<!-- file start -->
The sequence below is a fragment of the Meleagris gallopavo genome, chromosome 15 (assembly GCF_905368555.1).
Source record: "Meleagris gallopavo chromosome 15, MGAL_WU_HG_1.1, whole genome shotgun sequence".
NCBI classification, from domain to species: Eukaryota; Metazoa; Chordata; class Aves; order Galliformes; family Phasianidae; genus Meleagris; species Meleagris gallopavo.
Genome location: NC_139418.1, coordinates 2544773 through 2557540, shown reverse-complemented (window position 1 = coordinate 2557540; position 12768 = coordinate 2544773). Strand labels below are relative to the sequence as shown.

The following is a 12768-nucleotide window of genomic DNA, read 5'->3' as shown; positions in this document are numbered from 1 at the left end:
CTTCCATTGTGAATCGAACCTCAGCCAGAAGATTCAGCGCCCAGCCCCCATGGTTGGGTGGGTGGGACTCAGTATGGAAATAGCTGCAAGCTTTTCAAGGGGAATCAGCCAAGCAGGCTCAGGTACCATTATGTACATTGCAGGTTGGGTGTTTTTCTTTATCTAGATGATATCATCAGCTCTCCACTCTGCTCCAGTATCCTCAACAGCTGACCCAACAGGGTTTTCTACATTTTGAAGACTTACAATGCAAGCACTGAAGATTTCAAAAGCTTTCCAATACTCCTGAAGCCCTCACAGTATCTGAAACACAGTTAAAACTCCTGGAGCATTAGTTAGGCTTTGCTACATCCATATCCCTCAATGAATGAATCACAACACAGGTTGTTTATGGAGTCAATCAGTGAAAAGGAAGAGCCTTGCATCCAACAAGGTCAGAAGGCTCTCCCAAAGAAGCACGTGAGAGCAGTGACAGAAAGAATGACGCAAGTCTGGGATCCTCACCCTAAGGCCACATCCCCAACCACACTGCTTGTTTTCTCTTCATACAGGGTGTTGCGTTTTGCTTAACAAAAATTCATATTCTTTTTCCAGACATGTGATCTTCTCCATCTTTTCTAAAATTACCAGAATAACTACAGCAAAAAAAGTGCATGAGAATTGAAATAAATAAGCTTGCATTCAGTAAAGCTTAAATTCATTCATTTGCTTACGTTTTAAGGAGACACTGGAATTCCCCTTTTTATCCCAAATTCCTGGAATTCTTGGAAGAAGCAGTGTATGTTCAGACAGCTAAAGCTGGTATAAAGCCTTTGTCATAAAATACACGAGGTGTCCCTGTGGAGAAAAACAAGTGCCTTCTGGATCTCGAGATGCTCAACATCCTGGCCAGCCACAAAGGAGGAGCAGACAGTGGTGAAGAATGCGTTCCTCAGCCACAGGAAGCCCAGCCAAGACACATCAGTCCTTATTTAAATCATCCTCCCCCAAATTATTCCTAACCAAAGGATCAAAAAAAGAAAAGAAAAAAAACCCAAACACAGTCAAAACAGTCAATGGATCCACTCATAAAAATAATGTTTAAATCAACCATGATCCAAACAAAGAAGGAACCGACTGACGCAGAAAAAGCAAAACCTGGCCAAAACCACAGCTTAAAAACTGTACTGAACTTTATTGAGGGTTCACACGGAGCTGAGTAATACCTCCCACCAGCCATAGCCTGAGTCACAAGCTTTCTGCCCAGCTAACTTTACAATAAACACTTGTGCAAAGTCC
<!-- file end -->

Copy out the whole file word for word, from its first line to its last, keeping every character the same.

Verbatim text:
The sequence below is a fragment of the Meleagris gallopavo genome, chromosome 15 (assembly GCF_905368555.1).
Source record: "Meleagris gallopavo chromosome 15, MGAL_WU_HG_1.1, whole genome shotgun sequence".
NCBI classification, from domain to species: Eukaryota; Metazoa; Chordata; class Aves; order Galliformes; family Phasianidae; genus Meleagris; species Meleagris gallopavo.
Genome location: NC_139418.1, coordinates 2544773 through 2557540, shown reverse-complemented (window position 1 = coordinate 2557540; position 12768 = coordinate 2544773). Strand labels below are relative to the sequence as shown.

The following is a 12768-nucleotide window of genomic DNA, read 5'->3' as shown; positions in this document are numbered from 1 at the left end:
CTTCCATTGTGAATCGAACCTCAGCCAGAAGATTCAGCGCCCAGCCCCCATGGTTGGGTGGGTGGGACTCAGTATGGAAATAGCTGCAAGCTTTTCAAGGGGAATCAGCCAAGCAGGCTCAGGTACCATTATGTACATTGCAGGTTGGGTGTTTTTCTTTATCTAGATGATATCATCAGCTCTCCACTCTGCTCCAGTATCCTCAACAGCTGACCCAACAGGGTTTTCTACATTTTGAAGACTTACAATGCAAGCACTGAAGATTTCAAAAGCTTTCCAATACTCCTGAAGCCCTCACAGTATCTGAAACACAGTTAAAACTCCTGGAGCATTAGTTAGGCTTTGCTACATCCATATCCCTCAATGAATGAATCACAACACAGGTTGTTTATGGAGTCAATCAGTGAAAAGGAAGAGCCTTGCATCCAACAAGGTCAGAAGGCTCTCCCAAAGAAGCACGTGAGAGCAGTGACAGAAAGAATGACGCAAGTCTGGGATCCTCACCCTAAGGCCACATCCCCAACCACACTGCTTGTTTTCTCTTCATACAGGGTGTTGCGTTTTGCTTAACAAAAATTCATATTCTTTTTCCAGACATGTGATCTTCTCCATCTTTTCTAAAATTACCAGAATAACTACAGCAAAAAAAGTGCATGAGAATTGAAATAAATAAGCTTGCATTCAGTAAAGCTTAAATTCATTCATTTGCTTACGTTTTAAGGAGACACTGGAATTCCCCTTTTTATCCCAAATTCCTGGAATTCTTGGAAGAAGCAGTGTATGTTCAGACAGCTAAAGCTGGTATAAAGCCTTTGTCATAAAATACACGAGGTGTCCCTGTGGAGAAAAACAAGTGCCTTCTGGATCTCGAGATGCTCAACATCCTGGCCAGCCACAAAGGAGGAGCAGACAGTGGTGAAGAATGCGTTCCTCAGCCACAGGAAGCCCAGCCAAGACACATCAGTCCTTATTTAAATCATCCTCCCCCAAATTATTCCTAACCAAAGGATCAAAAAAAGAAAAGAAAAAAAACCCAAACACAGTCAAAACAGTCAATGGATCCACTCATAAAAATAATGTTTAAATCAACCATGATCCAAACAAAGAAGGAACCGACTGACGCAGAAAAAGCAAAACCTGGCCAAAACCACAGCTTAAAAACTGTACTGAACTTTATTGAGGGTTCACACGGAGCTGAGTAATACCTCCCACCAGCCATAGCCTGAGTCACAAGCTTTCTGCCCAGCTAACTTTACAATAAACACTTGTGCAAAGTCC